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January 12, 2011 AT 12:19 pm

Batteries – A to Z of Electronics


Batteries – A to Z of Electronics… The history and technology in batteries by Jeri Elsworth. This is part of our A – Z electronics series, we are sponsoring these videos for Jeri to create, we love these!

Most of us became familiar with what batteries do when we were just small children with all our battery-operated toys. But the history of its invention is packed with drama and uncertainty.

Artifacts were discovered outside of Baghdad that resemble batteries. They consisted of a terracotta pot with a copper cylinder and an iron rod held in place with an insulator. Some believe if they were filled with fruit juices, they would produce a small current. The most intriguing part of the story is that it pre-dates the official invention of the battery by at least 1500 years. Currently, there’s no definitive way to determine what these were really used for.

In the late 1700s, Luigi Galvani, a professor of anatomy, was performing experiments on frogs, trying to prove their testicles were in their legs. He made the observation that their legs would twitch when touched by a statically charged scalpel. He spent the next ten years performing experiments, and found that touching unlike metals simultaneously across the legs would cause them to twitch. He concluded that there were three types electricity: friction, lightning, and his newly discovered animal electricities.

But not everyone agreed with them. Alessandro Volta, a professor of physics, a self-proclaimed genius, and a ladies’ man was convinced there was only one type of electricity. I want the frog legs. He started his own experiments, and quickly discovered that frog tissue was not the source of electricity, but a sensitive detector. He found that he could use salt water-soaked felt in place with the frog tissue and still produce electricity.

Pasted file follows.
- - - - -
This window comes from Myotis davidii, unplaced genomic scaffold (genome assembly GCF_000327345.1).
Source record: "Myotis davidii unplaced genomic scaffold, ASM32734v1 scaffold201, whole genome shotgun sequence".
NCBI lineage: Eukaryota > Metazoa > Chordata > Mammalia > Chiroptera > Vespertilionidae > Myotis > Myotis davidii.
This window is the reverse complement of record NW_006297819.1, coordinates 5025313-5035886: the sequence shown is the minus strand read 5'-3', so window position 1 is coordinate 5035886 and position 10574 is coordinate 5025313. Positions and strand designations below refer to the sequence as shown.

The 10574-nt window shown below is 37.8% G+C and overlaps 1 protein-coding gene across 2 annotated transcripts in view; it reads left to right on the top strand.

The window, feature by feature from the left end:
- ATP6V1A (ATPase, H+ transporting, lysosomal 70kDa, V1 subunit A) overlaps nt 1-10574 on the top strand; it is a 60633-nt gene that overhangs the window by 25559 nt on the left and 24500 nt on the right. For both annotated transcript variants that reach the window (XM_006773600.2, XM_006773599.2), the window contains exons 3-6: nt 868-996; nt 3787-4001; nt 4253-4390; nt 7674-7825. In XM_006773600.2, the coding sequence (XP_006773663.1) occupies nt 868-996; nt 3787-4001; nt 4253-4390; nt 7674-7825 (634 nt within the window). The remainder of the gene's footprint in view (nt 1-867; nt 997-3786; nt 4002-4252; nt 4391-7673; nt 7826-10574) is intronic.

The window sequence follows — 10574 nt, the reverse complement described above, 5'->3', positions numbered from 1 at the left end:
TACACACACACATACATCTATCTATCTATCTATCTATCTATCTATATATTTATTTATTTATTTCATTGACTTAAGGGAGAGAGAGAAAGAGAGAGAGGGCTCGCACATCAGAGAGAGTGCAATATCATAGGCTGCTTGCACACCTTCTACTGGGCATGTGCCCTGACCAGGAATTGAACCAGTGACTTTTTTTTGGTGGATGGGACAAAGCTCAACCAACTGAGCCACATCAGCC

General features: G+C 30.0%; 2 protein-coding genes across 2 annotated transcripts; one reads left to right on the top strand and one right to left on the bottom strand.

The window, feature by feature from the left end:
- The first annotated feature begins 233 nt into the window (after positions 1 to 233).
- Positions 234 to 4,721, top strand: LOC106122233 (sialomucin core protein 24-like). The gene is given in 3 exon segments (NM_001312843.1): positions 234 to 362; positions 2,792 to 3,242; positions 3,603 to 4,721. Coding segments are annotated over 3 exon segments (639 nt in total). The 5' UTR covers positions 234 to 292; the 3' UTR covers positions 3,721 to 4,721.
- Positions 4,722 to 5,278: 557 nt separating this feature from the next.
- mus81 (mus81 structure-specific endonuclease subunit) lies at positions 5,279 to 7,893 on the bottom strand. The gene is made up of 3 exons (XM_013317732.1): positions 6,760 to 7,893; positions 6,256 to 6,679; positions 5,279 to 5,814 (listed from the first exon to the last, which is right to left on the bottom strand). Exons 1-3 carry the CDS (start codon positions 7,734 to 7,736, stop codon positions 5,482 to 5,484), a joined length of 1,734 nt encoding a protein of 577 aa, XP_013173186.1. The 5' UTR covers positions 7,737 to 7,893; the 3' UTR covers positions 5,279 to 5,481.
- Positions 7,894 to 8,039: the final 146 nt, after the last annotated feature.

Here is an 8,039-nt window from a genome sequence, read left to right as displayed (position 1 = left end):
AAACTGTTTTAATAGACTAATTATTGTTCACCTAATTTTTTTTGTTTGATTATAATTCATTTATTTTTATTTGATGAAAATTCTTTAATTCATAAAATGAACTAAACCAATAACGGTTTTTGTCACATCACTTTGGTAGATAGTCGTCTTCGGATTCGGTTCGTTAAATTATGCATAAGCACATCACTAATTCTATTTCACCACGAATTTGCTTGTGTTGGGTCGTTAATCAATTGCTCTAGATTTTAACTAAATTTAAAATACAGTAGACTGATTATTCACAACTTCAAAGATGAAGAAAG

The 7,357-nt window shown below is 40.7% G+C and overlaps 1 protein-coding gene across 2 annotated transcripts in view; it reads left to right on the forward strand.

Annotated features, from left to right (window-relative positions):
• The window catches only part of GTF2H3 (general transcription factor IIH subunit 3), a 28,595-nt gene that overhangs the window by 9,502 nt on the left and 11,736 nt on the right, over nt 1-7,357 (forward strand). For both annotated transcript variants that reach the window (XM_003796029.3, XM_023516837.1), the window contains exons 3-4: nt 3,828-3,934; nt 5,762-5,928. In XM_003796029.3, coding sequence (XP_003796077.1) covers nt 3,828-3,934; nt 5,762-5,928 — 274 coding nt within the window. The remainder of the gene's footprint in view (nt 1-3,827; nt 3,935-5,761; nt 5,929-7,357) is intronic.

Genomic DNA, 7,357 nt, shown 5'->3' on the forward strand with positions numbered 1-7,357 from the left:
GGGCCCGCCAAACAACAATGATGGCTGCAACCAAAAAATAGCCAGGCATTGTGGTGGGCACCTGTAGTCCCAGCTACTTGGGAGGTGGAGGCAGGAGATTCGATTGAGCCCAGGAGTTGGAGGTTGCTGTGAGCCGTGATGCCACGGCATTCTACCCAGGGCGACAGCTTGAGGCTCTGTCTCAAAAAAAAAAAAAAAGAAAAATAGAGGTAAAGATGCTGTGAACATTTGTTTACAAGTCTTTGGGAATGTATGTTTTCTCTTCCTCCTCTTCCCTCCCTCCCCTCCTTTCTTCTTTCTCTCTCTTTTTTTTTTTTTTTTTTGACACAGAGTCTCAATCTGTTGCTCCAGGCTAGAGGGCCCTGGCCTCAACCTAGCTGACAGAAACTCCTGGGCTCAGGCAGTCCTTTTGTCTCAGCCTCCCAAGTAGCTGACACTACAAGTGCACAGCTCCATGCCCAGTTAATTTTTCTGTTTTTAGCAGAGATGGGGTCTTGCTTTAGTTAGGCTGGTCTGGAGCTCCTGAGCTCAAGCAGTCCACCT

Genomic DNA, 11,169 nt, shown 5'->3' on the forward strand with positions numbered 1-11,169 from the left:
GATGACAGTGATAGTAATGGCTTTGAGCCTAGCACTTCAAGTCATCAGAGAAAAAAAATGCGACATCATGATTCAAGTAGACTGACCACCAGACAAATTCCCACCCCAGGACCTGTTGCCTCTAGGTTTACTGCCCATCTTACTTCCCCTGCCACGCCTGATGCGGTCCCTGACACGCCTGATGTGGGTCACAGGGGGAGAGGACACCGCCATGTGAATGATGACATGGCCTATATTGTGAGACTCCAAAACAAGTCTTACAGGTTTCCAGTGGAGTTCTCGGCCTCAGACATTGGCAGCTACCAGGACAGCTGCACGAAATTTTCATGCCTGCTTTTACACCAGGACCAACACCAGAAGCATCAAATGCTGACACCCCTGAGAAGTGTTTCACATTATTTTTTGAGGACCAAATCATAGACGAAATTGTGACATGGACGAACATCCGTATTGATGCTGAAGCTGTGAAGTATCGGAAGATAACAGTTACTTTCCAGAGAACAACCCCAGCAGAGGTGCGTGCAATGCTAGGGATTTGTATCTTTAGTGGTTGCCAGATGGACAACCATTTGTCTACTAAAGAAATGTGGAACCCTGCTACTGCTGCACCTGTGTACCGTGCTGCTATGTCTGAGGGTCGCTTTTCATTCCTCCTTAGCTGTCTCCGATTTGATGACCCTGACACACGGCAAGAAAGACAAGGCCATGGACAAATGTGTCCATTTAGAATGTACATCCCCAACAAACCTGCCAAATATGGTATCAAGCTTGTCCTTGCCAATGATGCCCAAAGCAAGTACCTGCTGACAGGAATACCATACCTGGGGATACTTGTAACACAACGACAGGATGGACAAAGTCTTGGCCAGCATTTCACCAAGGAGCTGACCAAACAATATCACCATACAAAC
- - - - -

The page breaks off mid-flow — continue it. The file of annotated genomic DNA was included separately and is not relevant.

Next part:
He believe that he discovered an unlimited source of electricity that came from the tension of two dissimilar metals, and the corrosion of the salt water was only an annoyance. Because of this belief, his primitive batteries, or voltaic piles, have extra plates on the top and bottom.

We now know that the current is generated by a process of oxidation and reduction. Oxidation occurs at the more reactive electrode, and reduction happens at the less reactive electrode. The electrode that’s being oxidized will be consumed, and positive ions will diffuse away from it. Depending on the chemistry of the cell, at the reduction electrodes, sometimes gas is formed, and other times, it’s plated, and negative ions diffuse away. Externally in the circuit, the electrons flow from the oxidation electrode to the reduction electrode.

This is the electrical symbol for a battery. The small line is the negative terminal. See the resemblance?

This is a partial list of the activity series of metals, lithium being the most active, and gold being the least. The more active a metal, the more likely it will lose electrons and oxidize. To the right, you can see the standard oxidation potential in volts. In a perfect world, you can use these numbers to calculate out the voltage of your cell, depending on the electrodes you choose. If we chose zinc and copper, the difference would be about one volt.

You can create your own voltaic cell at home very easily with two dissimilar pieces of metal and a piece of paper soaked in vinegar. The bottom plate is a piece of copper. I’m not exactly sure what the washer is made of. When I test with the volt meter, I can see that it’s 0.8 volts.